BFI Film Festival Poster Design 1 – Robot

design, Digital Art, Photoshop, Poster Design, U4_U37

For the first design for my BFI Sci-Fi Poster college assignment, I decided to use my robot screen print that I made earlier on as the main component of one of my BFI film posters.

I first opened my already existing robot vector that I used to create the robot screen print earlier on. I then created a new canvas by going to FileNew…

I made it A3 size in the start-up window. I clicked OK and activated the Background layer by double clicking it and clicking okay.

Screen Shot 2014-12-11 at 09.38.27I copied and pasted my robot vector from my previous document into the new one and resized it by pressing the keys cmd + t on the Mac keyboard. (Ctrl + t on Windows)

Once I finished editing it, I hit Enter on the keyboard.

Screen Shot 2014-12-11 at 09.43.08To change the colour of the robot, I went back to the Lock Transparency icon and toggled it again on by clicking on it, making sure that I was on the robot layer, not the background. I then went to the Bucket  icon in the tool box and selected a colour in the Hue Cube in the top right hand corner. I wanted to have my robots imitate the CMYK colour scheme (cyan, magenta and yellow). For this robot, I made him a blue. I chose a bolder blue instead of a cyan blue so that the robot stood out more and didn’t wash out against the white background.

Screen Shot 2014-12-11 at 09.58.22I then toggled the Lock Transparency off and duplicated the layer by right clicking on the robot layer and going to Duplicate LayerI then repeated the steps from my previous robot to this new robot and filled it in with a different colour – this time, magenta.

Once I finished colouring my robot, I quickly renamed my layers so that I knew which layer had what on it. Then, by pressing cmd + t on the keyboard, I was able to rotate and transform the robots to create a composition. When I finished editing, I hit Enter and re-arranged the layers.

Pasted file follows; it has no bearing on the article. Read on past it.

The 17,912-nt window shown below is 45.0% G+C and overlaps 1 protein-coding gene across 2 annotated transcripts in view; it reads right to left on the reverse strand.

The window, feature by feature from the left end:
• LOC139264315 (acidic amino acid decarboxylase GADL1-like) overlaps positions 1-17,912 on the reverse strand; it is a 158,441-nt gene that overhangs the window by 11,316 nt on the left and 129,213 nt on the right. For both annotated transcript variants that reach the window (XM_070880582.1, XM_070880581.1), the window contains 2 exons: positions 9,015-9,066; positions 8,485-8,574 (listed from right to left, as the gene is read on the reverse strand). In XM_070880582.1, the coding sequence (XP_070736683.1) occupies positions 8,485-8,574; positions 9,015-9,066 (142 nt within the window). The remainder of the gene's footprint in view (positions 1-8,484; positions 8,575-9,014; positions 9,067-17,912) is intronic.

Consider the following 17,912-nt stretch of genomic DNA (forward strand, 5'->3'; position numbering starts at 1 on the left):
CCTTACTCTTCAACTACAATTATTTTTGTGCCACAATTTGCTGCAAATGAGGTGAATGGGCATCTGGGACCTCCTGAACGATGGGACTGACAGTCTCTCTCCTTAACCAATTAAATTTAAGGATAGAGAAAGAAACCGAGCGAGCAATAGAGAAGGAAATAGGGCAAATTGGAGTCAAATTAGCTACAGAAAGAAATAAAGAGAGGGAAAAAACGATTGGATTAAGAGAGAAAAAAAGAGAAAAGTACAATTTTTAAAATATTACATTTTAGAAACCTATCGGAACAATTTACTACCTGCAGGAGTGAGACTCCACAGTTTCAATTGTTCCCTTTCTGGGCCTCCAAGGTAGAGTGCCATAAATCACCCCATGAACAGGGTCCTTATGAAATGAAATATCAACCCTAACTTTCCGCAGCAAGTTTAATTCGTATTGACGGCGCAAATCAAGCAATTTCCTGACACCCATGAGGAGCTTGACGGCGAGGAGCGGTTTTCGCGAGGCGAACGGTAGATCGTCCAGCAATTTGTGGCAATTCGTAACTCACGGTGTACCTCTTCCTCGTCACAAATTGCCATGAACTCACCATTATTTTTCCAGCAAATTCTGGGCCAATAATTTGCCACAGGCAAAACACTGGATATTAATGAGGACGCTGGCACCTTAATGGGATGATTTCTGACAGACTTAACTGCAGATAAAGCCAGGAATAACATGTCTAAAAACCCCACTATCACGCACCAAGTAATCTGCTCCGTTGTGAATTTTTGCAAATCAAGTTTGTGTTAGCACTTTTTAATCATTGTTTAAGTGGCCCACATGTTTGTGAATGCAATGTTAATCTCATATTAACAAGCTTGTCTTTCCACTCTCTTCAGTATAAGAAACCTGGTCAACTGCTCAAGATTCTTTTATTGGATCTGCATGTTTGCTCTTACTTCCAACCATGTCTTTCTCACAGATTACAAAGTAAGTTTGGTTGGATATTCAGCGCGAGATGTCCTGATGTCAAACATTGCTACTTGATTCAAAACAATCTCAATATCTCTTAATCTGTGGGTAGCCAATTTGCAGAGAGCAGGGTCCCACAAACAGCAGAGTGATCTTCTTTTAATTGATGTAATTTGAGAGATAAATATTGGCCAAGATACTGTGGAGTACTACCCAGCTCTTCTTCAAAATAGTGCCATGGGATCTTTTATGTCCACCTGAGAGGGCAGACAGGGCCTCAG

Screen Shot 2014-12-11 at 10.14.10I duplicated the blue robot one last time, this time by pressing cmd + j (Ctrl + j) on the keyboard as a shortcut. Changing the colour to yellow, I then transformed that robot to fit in the poster the way I wanted it to. I brought it underneath all the other robot layers so that it was at the very back.

Screen Shot 2014-12-11 at 10.22.06The robots were a little hard to distinguish against the clashing colours, so I decided to give them a white outline to help make them easier to recognise. Starting with my blue robot, I went to the fx icon along the bottom of the layers panel and went to Outer Glow…

Screen Shot 2014-12-11 at 10.27.47

I changed the settings in the window to create a white outline around the blue robot.

Screen Shot 2014-12-11 at 10.30.16

I repeated this step for my other robots as well so that they all had a white outline.

Screen Shot 2014-12-11 at 11.11.32I then moved onto adding the text and logos. I went to the Type tool in the tool box and chose a font to use for my poster. The font I used is called DS-Digital and I chose it because it resembled the font of a digital clock, suggesting technology and machinery just like the robots. I edited the font in the Character tool box.